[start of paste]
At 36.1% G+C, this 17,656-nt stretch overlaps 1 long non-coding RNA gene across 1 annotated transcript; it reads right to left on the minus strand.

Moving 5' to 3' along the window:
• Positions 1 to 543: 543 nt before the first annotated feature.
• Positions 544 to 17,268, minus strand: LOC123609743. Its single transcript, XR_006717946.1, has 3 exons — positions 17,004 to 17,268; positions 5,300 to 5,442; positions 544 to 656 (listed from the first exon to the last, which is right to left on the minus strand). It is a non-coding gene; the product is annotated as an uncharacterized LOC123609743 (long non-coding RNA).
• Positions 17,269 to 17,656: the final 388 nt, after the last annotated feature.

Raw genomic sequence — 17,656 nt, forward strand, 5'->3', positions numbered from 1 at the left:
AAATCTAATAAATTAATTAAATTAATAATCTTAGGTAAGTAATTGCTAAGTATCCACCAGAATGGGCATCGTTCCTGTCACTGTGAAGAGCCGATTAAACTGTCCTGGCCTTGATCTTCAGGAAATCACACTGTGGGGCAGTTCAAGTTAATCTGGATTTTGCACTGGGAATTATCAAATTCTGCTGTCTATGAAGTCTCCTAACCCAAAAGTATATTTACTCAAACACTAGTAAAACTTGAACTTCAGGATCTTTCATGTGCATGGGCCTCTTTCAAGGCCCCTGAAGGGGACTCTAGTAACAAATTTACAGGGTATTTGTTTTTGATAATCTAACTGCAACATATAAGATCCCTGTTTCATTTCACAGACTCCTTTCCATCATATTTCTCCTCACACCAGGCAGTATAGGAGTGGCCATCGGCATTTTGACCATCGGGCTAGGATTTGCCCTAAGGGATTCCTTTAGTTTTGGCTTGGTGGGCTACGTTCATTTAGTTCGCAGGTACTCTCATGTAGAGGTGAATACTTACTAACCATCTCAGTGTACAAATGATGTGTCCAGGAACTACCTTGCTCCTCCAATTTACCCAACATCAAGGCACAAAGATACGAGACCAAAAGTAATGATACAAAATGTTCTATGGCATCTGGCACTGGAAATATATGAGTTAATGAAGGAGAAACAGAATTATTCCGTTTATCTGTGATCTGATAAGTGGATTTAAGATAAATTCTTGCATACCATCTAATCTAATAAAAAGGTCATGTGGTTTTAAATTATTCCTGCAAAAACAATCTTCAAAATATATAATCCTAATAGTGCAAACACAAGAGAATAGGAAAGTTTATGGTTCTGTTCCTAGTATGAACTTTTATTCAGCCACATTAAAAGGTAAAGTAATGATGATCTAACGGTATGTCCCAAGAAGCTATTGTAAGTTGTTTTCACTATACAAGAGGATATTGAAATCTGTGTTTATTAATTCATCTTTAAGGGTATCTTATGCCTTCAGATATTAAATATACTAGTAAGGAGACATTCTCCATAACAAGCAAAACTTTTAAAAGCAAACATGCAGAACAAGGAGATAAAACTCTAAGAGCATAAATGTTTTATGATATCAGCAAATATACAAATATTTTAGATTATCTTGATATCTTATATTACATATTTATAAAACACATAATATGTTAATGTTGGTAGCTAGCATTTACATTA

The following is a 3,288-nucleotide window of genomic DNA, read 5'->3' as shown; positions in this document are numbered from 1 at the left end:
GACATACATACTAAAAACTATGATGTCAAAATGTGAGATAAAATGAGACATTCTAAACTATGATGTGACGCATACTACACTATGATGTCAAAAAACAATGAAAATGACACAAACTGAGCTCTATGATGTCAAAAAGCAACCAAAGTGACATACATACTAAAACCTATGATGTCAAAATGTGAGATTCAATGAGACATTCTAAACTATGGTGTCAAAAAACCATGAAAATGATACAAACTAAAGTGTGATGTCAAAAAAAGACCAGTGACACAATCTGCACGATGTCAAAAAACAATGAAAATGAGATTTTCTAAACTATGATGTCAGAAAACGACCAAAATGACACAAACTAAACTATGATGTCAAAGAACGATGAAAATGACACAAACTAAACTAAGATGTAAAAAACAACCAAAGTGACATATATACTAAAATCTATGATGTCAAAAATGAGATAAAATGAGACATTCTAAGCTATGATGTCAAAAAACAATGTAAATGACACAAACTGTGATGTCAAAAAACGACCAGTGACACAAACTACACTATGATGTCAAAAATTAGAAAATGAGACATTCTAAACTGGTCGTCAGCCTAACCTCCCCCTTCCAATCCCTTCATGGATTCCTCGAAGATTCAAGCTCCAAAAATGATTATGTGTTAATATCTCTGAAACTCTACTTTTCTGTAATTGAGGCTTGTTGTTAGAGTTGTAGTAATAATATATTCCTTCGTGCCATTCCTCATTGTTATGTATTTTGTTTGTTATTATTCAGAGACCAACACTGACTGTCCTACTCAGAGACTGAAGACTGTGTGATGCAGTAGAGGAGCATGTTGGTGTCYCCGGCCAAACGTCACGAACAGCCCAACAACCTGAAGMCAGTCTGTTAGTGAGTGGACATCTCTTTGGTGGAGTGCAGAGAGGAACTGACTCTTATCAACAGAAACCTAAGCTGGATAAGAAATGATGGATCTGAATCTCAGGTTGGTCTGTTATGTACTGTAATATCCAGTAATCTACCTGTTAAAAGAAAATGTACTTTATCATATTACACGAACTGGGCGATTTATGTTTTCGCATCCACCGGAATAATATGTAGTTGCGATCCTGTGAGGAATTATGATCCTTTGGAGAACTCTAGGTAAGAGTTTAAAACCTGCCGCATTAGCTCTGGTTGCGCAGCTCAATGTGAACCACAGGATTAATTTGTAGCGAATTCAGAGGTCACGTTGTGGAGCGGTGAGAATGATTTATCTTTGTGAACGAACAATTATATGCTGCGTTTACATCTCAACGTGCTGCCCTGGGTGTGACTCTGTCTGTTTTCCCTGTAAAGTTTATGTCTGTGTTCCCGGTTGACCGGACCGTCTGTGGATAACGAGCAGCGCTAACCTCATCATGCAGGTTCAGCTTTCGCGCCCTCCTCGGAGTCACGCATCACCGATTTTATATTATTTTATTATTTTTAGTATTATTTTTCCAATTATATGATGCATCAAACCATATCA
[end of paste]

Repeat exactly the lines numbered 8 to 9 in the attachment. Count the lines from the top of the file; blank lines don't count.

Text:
The following is a 3,288-nucleotide window of genomic DNA, read 5'->3' as shown; positions in this document are numbered from 1 at the left end:
GACATACATACTAAAAACTATGATGTCAAAATGTGAGATAAAATGAGACATTCTAAACTATGATGTGACGCATACTACACTATGATGTCAAAAAACAATGAAAATGACACAAACTGAGCTCTATGATGTCAAAAAGCAACCAAAGTGACATACATACTAAAACCTATGATGTCAAAATGTGAGATTCAATGAGACATTCTAAACTATGGTGTCAAAAAACCATGAAAATGATACAAACTAAAGTGTGATGTCAAAAAAAGACCAGTGACACAATCTGCACGATGTCAAAAAACAATGAAAATGAGATTTTCTAAACTATGATGTCAGAAAACGACCAAAATGACACAAACTAAACTATGATGTCAAAGAACGATGAAAATGACACAAACTAAACTAAGATGTAAAAAACAACCAAAGTGACATATATACTAAAATCTATGATGTCAAAAATGAGATAAAATGAGACATTCTAAGCTATGATGTCAAAAAACAATGTAAATGACACAAACTGTGATGTCAAAAAACGACCAGTGACACAAACTACACTATGATGTCAAAAATTAGAAAATGAGACATTCTAAACTGGTCGTCAGCCTAACCTCCCCCTTCCAATCCCTTCATGGATTCCTCGAAGATTCAAGCTCCAAAAATGATTATGTGTTAATATCTCTGAAACTCTACTTTTCTGTAATTGAGGCTTGTTGTTAGAGTTGTAGTAATAATATATTCCTTCGTGCCATTCCTCATTGTTATGTATTTTGTTTGTTATTATTCAGAGACCAACACTGACTGTCCTACTCAGAGACTGAAGACTGTGTGATGCAGTAGAGGAGCATGTTGGTGTCYCCGGCCAAACGTCACGAACAGCCCAACAACCTGAAGMCAGTCTGTTAGTGAGTGGACATCTCTTTGGTGGAGTGCAGAGAGGAACTGACTCTTATCAACAGAAACCTAAGCTGGATAAGAAATGATGGATCTGAATCTCAGGTTGGTCTGTTATGTACTGTAATATCCAGTAATCTACCTGTTAAAAGAAAATGTACTTTATCATATTACACGAACTGGGCGATTTATGTTTTCGCATCCACCGGAATAATATGTAGTTGCGATCCTGTGAGGAATTATGATCCTTTGGAGAACTCTAGGTAAGAGTTTAAAACCTGCCGCATTAGCTCTGGTTGCGCAGCTCAATGTGAACCACAGGATTAATTTGTAGCGAATTCAGAGGTCACGTTGTGGAGCGGTGAGAATGATTTATCTTTGTGAACGAACAATTATATGCTGCGTTTACATCTCAACGTGCTGCCCTGGGTGTGACTCTGTCTGTTTTCCCTGTAAAGTTTATGTCTGTGTTCCCGGTTGACCGGACCGTCTGTGGATAACGAGCAGCGCTAACCTCATCATGCAGGTTCAGCTTTCGCGCCCTCCTCGGAGTCACGCATCACCGATTTTATATTATTTTATTATTTTTAGTATTATTTTTCCAATTATATGATGCATCAAACCATATCA